The week in .NET – 1/19/2016
To read last week’s post, see The week in .NET – 1/12/2016.
Microservices and IoT both require distributed architectures where a large number of endpoints communicate fast and reliably. NATS is a popular high-performance cloud-based messaging system that is an excellent fit for such scenarios. The .NET client for NATS can publish over 3 million messages per second (and that’s in a VM, on a developer laptop).
Here’s how you’d send a simple object on the message bus, with a subject “foo”:
Other actors can asynchronously subscribe to the same subject and process objects:
You can read more about the NATS .NET client in NATS In Microsoft .NET.
Regular expressions are hard to write, read, and debug: they’re a terse, but powerful DSL. VerbalExpressions is a library that makes it possible to write regular expressions using a more expressive syntax:
You are still using and running regular expressions, but your code is a lot easier to understand.
Alive is a very cool Visual Studio extension that lets you visualize the effects of your code as you are typing it.
Cecil Phillip is talking at the dotNet Miami user group on Thursday, January 21 at 6:30PM about going beyond dependency injection with Autofac. The second talk of the night will be Camilio Sanchez on stress-free API integration.
- Introducing ASP.NET Core 1.0 and .NET Core 1.0 by Scott Hanselman.
- Learn Roslyn now: the Emit API by Josh Varty.
- NBench performance testing code throughput by Andrea Angella.
- Sébastien Ros built a nice little VS extension to help with the boilerplate associated with constructor dependency injection.
- How to optimize JSON.NET serialization performance by Tom DuPont.
- .NET method inlining and loops by Dmitry Orzhevsky.
- What’s New with ASP.NET MVC 6 by Ugo Lattanzi (video)
- Using an ASP.NET module to debug async calls by Xing (Shin) Mao.
- Setting up ASP.NET v5 (vNext) to use JWT tokens (using OpenIddict) by Capesean. JWT Tokens are an open industry standard RFC 7519 method for representing claims securely between two parties.
- Configuring SQL Server for session state in MVC 6 by Mike Brind.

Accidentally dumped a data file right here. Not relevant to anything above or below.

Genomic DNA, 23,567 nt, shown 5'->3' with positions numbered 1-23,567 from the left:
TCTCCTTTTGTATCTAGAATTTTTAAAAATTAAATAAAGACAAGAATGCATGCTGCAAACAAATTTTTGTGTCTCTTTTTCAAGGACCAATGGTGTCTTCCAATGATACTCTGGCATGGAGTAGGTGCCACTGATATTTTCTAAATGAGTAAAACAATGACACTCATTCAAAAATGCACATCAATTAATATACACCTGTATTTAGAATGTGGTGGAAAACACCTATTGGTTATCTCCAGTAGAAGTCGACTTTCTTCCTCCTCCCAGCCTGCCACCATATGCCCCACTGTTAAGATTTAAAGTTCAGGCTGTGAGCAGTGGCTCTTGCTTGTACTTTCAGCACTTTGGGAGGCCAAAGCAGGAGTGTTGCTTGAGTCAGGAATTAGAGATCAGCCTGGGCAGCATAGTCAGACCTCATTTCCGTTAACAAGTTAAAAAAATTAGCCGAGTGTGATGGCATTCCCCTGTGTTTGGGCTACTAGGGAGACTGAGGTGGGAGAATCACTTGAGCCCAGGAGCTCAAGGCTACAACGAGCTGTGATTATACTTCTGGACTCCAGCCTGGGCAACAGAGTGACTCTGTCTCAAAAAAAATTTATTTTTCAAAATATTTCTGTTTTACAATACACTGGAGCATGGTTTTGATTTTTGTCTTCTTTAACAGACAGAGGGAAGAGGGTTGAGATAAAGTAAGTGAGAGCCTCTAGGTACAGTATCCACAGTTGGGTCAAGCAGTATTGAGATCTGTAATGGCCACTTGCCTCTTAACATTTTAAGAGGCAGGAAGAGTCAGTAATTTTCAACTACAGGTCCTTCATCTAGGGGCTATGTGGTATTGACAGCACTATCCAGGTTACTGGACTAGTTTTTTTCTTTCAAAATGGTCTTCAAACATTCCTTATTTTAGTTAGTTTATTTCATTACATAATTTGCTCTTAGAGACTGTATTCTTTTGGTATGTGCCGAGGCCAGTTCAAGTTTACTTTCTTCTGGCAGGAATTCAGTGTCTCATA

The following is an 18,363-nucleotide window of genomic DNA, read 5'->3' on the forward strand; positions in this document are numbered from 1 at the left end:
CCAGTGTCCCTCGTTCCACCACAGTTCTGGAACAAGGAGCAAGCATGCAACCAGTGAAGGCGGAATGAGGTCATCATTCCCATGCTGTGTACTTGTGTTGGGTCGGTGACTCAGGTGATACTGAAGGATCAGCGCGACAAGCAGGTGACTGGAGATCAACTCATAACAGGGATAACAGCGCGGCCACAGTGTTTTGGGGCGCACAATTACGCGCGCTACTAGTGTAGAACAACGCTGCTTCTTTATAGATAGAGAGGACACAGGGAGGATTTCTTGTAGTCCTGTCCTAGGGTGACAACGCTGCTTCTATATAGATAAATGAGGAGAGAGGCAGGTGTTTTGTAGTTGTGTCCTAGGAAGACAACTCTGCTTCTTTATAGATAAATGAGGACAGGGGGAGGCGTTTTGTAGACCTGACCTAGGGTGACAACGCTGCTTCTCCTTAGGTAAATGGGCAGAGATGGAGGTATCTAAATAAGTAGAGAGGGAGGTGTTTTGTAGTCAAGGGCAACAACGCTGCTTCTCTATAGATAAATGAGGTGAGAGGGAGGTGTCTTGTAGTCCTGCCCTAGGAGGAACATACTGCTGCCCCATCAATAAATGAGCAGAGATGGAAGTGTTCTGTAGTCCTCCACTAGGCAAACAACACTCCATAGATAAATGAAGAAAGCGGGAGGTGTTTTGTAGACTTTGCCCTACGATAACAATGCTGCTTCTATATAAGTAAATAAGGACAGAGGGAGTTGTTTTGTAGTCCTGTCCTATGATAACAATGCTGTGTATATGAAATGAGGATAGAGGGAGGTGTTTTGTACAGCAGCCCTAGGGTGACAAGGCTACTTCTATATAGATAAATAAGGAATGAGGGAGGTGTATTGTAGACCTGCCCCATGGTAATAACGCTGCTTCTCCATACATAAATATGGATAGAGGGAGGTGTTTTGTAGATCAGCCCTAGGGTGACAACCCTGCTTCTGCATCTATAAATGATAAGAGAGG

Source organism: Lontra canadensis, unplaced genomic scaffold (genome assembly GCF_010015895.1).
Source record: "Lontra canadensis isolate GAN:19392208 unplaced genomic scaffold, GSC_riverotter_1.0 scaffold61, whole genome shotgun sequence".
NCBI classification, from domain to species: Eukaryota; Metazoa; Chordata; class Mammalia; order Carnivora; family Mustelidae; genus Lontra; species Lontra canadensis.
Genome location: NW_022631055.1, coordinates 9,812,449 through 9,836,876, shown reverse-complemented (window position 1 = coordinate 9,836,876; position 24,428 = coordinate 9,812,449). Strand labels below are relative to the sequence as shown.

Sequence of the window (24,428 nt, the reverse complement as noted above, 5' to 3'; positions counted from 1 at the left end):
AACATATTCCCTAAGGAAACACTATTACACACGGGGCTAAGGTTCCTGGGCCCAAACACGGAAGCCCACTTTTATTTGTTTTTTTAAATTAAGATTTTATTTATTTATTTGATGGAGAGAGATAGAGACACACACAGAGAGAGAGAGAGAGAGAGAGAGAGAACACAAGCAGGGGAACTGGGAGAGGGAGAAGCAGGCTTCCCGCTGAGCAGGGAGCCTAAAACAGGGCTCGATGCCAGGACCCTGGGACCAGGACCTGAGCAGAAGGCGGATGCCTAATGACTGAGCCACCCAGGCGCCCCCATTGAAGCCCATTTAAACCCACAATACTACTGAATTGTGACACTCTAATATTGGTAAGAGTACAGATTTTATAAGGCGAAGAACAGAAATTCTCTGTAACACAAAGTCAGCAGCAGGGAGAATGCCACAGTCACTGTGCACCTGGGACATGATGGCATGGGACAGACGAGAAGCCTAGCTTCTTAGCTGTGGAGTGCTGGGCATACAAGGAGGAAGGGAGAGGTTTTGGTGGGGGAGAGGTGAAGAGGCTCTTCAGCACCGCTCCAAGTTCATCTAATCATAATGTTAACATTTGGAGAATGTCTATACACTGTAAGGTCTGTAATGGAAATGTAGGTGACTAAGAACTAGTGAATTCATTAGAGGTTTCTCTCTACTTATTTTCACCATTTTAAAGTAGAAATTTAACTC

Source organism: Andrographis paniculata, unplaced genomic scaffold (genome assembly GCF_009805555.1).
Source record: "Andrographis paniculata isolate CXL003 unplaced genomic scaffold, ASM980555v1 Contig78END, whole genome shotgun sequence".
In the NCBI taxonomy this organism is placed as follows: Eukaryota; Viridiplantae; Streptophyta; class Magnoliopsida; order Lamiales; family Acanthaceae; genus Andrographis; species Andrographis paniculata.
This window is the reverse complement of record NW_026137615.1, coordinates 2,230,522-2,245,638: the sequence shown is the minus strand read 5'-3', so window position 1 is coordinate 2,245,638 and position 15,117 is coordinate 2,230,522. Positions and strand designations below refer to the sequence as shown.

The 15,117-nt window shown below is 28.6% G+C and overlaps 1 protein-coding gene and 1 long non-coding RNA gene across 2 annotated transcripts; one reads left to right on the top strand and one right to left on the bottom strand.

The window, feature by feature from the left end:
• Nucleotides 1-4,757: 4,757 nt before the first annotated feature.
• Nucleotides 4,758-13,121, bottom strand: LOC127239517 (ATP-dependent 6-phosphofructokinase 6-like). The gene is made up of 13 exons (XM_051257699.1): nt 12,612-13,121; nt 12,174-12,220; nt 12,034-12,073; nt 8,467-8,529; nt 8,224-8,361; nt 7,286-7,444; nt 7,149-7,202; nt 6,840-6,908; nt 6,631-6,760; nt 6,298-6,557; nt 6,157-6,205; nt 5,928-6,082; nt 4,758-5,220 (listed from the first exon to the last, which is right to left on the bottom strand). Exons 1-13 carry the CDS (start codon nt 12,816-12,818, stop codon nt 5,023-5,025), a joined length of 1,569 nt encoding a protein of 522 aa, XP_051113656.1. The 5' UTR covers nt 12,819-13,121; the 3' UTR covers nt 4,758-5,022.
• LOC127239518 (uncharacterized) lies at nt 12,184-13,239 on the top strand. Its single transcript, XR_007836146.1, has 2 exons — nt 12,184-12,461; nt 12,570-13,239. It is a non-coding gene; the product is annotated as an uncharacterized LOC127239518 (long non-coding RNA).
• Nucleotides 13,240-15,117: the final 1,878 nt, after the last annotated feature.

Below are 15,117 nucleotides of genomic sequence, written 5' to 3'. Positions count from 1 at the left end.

- Develop ReactJS + ASP.NET Web API apps in Visual Studio 2015 by Martijn Boland
- ASP.NET 5 MVC 6 file upload with Sql Server FileTable by Damien Bod
- Running the KestrelHttpServer on Linux with CoreCLR by Mike Hadlow.
- The .NET Core Visual F# compiler can now bootstrap the open source F# compiler.
- Erico Sada added preliminary support for F# in the new dotnet CLI.
- Don Syme is working on merging part of the F# Compiler Service into the Visual F# compiler repo.
- Suave, a lightweight F# web development library, has reached v1.0.
- Rachel Reese discusses building functional microservices on the .NET Rocks podcast.
- Building Concurrent, Fault-tolerant, Scalable Applications in F# with Akka.NET, by Riccardo Terrell.
- A Developer’s Journey from OO to Functional, by Reid Evans.
- Designing with Capabilities, by Scott Wlaschin.
- Freeing Your Azure Data with F# Type Providers, by Isaac Abraham.
Check out F# Weekly for more great content from the F# community.
And this is it for this week!
As always, this weekly post couldn’t exist without community contributions, and I’d like to thank all those who sent links and tips. You can participate too. Did you write a great blog post, or just read one? Do you want everyone to know about an amazing new contribution or a useful library? We’d love to hear from you, and feature your contributions on future posts:
- Send an email to beleroy at Microsoft,
- comment on this gist
- Leave us a pointer in the comments section below.
This week’s post (and future posts) also contains news I first read on ASP.NET’s community spotlight, on F# weekly, on ASP.NET Weekly, on Dirk Strauss’ The Daily Six Pack, and on Chris Alcock’s The Morning Brew.